Blockchain technology could be deployed by the financial services sector to:
- Assist with almost real time settlement and reconciliation of transactions, removing the need for intermediaries to verify and authenticate parties and the source of funds
- Programme self-executing commercial agreements
- Trade stocks and shares in real time
- Reduce costs for financial transactions through efficiency gains
- Remove time limits and payment failures
- Track financial transactions, preventing fraud and money laundering
- Diminish exposure to currency movement
- Instantly provide reliable data to meet audit and anti-money laundering requirements
Clearly, many ancillary functions in financial services may be impacted by blockchain. Yet while blockchain technology has the potential to radically change the traditional banking system, it does not necessarily represent disaster for it. Investment strategies and trades may well be increasingly automated, by the use of self-executing smart contracts, for example. However, while certain functions such as trading, compliance, audit and clearing may be impacted, the actual investment decision making is likely to continue to rely on human intelligence, albeit increasingly informed by data and analysis powered by AI.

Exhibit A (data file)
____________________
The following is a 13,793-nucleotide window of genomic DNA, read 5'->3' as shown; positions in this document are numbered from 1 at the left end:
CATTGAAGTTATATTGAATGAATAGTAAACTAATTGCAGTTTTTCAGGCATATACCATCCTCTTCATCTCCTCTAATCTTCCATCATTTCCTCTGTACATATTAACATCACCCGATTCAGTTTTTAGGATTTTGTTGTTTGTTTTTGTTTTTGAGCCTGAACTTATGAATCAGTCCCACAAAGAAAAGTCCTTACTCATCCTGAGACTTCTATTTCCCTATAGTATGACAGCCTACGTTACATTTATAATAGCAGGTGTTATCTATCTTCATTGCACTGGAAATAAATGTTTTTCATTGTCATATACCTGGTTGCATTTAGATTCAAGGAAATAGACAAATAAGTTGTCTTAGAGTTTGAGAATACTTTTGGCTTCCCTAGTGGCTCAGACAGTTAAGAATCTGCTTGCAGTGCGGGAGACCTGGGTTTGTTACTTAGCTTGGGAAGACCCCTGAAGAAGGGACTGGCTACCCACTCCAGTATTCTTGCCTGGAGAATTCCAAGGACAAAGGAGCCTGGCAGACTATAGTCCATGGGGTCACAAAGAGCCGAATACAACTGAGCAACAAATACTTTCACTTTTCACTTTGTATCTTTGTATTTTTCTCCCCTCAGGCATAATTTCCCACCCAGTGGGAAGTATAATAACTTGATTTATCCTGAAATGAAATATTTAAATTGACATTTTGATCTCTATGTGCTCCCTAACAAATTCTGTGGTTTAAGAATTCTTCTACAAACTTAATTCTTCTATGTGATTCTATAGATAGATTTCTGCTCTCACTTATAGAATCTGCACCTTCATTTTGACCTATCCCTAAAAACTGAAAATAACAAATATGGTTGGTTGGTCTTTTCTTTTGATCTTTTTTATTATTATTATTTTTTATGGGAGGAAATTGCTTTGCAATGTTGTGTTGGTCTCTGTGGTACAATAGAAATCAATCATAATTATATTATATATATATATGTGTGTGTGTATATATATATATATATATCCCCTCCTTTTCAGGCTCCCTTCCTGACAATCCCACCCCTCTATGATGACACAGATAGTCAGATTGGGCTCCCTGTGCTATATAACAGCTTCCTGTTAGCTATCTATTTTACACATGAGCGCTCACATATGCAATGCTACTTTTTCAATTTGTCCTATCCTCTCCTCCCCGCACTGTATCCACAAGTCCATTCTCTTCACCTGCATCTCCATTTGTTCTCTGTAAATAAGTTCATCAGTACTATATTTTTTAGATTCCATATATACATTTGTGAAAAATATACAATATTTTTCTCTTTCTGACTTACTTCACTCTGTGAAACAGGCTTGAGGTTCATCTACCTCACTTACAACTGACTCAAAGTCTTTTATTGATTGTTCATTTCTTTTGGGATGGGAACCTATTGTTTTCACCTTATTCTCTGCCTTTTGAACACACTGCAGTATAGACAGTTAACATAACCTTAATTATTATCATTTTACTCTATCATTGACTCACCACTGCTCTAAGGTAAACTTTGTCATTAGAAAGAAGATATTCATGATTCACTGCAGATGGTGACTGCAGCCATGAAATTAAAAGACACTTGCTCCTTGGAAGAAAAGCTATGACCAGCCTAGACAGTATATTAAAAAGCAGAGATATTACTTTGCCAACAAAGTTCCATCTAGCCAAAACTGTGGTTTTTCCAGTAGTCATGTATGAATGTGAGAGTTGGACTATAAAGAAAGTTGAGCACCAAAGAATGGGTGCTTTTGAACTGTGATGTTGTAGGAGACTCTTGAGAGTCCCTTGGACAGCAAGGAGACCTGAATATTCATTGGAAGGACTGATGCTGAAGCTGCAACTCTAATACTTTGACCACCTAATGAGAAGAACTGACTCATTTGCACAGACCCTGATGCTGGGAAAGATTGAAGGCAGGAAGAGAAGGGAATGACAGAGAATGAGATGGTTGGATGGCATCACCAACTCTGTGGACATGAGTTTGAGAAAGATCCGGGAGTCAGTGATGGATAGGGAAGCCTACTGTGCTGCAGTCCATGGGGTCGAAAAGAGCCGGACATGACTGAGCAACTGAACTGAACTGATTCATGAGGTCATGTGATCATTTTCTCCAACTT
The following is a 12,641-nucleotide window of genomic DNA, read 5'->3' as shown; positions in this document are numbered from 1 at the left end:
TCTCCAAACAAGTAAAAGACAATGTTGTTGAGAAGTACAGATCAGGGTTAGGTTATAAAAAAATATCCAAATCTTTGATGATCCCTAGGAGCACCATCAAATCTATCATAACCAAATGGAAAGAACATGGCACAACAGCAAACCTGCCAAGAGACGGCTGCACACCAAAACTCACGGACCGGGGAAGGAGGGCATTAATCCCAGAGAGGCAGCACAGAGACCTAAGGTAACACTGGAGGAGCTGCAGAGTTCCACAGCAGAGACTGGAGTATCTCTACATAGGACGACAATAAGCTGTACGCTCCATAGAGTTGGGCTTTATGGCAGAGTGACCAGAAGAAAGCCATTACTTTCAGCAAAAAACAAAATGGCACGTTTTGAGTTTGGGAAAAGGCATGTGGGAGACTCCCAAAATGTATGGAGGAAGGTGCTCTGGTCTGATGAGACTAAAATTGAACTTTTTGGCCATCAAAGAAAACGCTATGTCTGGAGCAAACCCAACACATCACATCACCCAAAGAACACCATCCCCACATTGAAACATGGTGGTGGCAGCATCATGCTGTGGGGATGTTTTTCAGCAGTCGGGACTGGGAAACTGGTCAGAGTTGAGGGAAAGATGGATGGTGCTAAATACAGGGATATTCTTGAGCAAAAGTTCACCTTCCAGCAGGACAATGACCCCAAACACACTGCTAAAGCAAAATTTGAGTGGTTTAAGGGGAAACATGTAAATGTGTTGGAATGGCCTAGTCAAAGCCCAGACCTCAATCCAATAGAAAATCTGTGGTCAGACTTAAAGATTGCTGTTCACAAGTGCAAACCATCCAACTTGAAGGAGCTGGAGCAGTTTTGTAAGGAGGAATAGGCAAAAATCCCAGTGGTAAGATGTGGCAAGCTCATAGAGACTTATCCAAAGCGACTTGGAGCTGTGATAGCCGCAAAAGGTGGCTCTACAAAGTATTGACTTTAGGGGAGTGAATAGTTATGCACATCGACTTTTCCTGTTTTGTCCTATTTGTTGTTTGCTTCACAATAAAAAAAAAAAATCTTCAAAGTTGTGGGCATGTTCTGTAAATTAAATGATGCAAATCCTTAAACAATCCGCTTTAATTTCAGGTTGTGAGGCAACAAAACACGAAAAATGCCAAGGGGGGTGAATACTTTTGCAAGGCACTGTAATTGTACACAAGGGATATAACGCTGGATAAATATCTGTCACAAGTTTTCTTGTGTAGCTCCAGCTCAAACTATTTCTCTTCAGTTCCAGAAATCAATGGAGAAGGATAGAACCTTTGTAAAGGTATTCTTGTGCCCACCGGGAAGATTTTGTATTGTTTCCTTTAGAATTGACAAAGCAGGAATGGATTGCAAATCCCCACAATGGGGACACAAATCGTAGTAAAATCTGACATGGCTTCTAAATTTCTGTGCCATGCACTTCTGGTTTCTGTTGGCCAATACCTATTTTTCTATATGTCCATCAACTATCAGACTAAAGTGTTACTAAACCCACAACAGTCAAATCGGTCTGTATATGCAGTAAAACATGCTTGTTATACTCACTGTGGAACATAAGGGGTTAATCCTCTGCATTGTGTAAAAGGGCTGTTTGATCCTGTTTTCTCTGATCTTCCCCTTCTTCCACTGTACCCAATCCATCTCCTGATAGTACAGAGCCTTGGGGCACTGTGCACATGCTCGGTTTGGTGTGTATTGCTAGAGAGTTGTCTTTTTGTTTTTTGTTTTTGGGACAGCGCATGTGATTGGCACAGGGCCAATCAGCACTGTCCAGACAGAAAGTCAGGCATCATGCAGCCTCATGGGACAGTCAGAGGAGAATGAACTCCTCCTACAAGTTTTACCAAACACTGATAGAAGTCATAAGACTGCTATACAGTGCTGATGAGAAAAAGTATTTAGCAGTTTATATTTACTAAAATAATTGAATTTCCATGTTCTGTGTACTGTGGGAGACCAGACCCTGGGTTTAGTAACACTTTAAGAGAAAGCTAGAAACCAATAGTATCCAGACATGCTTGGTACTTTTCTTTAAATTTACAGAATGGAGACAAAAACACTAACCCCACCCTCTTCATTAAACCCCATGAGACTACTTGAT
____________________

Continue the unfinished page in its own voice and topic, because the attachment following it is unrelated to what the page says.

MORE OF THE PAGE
Blockchain can also help to resolve important tax evasion and avoidance issues. HM Treasury has already developed a proof of concept for VAT using blockchain technology. This should eliminate large swathes of VAT fraud. Given the advent of the tightening of digital identity, security and anti-money laundering requirements, blockchain in tandem with a widely adopted digital currency, could leave tax evaders with nowhere to hide.
Blockchain and smart contracts have the capacity to completely transform the audit and tax industries, including companies’ in-house finance functions. The automated preparation of accounts and tax returns, and the performance of audits by AI could become the norm. This would facilitate absolute tax transparency, making it easier for tax authorities to resolve issues relating to transfer pricing on intra-group transactions, for example. However, the tax and regulatory systems may need to evolve rapidly to keep pace with technological change.
The potential benefits of blockchain and AI are astonishing. However, some technical and regulatory obstacles must yet be overcome. The seamless interoperability of different technologies is required to facilitate the cooperation between multiple parties, instead of them relying upon a single banking system. New technical and regulatory systems will be required to manage the risks associated with these new technologies. However, given the scale of the investment predicted in these areas, we can expect solutions to be found, and these technologies to be deployed ever more widely in the coming years.